Extreme Networks CEO Looks To Better Company With Tighter Focus By Chad Berndtson, CRN

What’s ailed Extreme Networks in recent years isn’t that easy to put a finger on. Its financial position has stabilized, its networking and infrastructure technologies are acclaimed, and while its channel partners have been plenty frustrated, they’re not abandoning ship.

There’s just something missing. And VARs who have been around the vendor for any good length of time see some combination of marketing air cover, market penetration and true channel outreach as what’s been lacking.

“I consider them to be a challenge,” said Gary Berzack, CTO and COO of eTribeca, a New York-based solution provider. Extreme’s products can match the feature sets and quality provided by the Ciscos and Junipers of the world, he said, and they’re also good complements to Avaya — with whom Extreme is tightly partnered — and Wi-Fi solutions from the likes of Meru Networks, Ruckus Wireless and other providers.

But to Berzack, “it continues to be a challenge that the market just isn’t asking for it. Extreme is a product that really needs to be requested.”

So why hasn’t Extreme been able to raise its profile?

“I’m perplexed by it,” Berzack said. “They’re fair, they’re good people, and there are good margin opportunities.”

Despite their dedication to Extreme’s products, many solution providers don’t see Extreme as the marketing powerhouse that will help it post true channel growth and true revenue growth in its target markets.

“They have great stuff and their R&D has never really been an issue,” said one Extreme partner, who requested his name not be used. “But they just can’t make the brand awareness piece line up for them. We have to spend so much time doing that for them, and that’s really not what you want from your vendor. It’s fine, and encouraged, to see resellers as extensions of your sales force, but we need to be backed up.”

The perception of Extreme as great with technology and lacking with outreach is something VARs agree on. And it’s a perception Extreme’s new leader, Oscar Rodriguez, is looking to change.

Rodriguez, who became Extreme’s president and CEO in August 2010, said he has a clear direction and strategy for the company going forward, and it starts with putting Extreme’s best foot forward.

“We are better off adding value to the industry by focusing on the places we’re good at,” said Rodriguez in a recent CRN interview. “We’ve created a new strategy along those lines, and it’s time for us to talk about it. Instead of, ‘Let’s try to meet the needs of all the different customers,’ given the size of Extreme, let’s pick and choose and places we can add real value and where customers have a real need and where there are partners we can enable. So, we’re going to pay clear attention to a specific set of demographics.”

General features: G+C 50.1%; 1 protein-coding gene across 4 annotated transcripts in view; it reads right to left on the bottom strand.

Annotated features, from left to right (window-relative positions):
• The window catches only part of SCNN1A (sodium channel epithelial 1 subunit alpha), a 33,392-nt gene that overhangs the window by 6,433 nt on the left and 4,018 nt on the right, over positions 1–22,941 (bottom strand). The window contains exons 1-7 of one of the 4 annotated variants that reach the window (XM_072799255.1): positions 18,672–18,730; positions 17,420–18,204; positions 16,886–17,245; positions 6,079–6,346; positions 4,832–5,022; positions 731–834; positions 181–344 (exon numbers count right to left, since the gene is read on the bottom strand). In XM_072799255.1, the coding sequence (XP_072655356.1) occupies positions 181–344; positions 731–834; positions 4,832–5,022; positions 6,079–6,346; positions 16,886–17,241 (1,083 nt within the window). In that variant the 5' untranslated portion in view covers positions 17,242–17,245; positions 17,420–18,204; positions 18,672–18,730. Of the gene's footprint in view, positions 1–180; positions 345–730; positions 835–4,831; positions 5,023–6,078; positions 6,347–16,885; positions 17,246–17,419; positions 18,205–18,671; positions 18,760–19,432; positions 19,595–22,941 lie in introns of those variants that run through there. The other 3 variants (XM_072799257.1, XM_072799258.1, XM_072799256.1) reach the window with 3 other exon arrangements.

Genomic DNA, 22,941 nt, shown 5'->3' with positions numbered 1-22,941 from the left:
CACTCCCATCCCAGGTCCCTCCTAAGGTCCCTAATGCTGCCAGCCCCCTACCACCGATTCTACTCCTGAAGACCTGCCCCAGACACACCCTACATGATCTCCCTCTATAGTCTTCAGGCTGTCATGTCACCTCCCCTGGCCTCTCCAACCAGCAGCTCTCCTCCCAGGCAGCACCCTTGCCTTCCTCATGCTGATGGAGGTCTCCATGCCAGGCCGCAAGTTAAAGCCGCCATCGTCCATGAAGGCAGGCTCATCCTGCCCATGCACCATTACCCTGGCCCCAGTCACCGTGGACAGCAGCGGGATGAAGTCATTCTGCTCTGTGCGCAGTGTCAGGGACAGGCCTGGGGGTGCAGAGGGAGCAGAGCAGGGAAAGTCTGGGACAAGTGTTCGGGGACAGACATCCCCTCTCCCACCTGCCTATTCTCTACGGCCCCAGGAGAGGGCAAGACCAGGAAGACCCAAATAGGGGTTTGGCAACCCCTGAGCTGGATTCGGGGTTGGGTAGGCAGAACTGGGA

By the time Rodriguez was named to lead Extreme, Bob L. Corey, Extreme’s former chief financial officer, had been acting president and CEO for nearly a year, following the exit of former CEO Mark Canepa and the elimination of 9 percent of Extreme’s workforce during a fall 2009 restructuring. Extreme’s financial position had weakened during that period, and many Extreme VARs felt the company’s management and channel structure had fallen off course.

Rodriguez brings to Extreme a healthy networking and service provider background, as well as deep channel experience. He came to Extreme following a three-year stint as CEO of Movius Interactive, which focuses on messaging, collaboration and mobile media for service providers. Before that, he was chief marketing officer of Alcatel (NYSE:ALU)-Lucent’s enterprise business group, president and CEO of Riverstone Networks (later sold to Lucent), and president of Nortel’s enterprise solutions and intelligent internet divisions.M

He joins the company in a solidifying period, one where, to hear Rodriguez tell it on Extreme’s second quarter earnings call in late January, revenues are on the rise and he expects percentages to grow throughout the rest of the year.

At the time of the call, Extreme said it had eliminated 5 percent of its workforce — about 35 employees — as part of a plan to lower operating expenses by as much as $2 million per quarter and $8 million annually.

But growing revenue and profits also means focusing Extreme on vertical markets and technology areas where it is strong, and in discussion with CRN, Rodriguez highlighted education, cloud services, and service provider opportunities.

“A four-year college campus is a leading indicator of some of the things happening in enterprises in general,” Rodriguez said of education. “Much of that is because of the fact that you have such a high turnover of staff and personnel accessing the network, a plethora of disparate devices and an area where great price performance is expected. That IT department at a 4-year college campus is going to be very busy, and you want to tailor the behavior of the network to the users’ needs."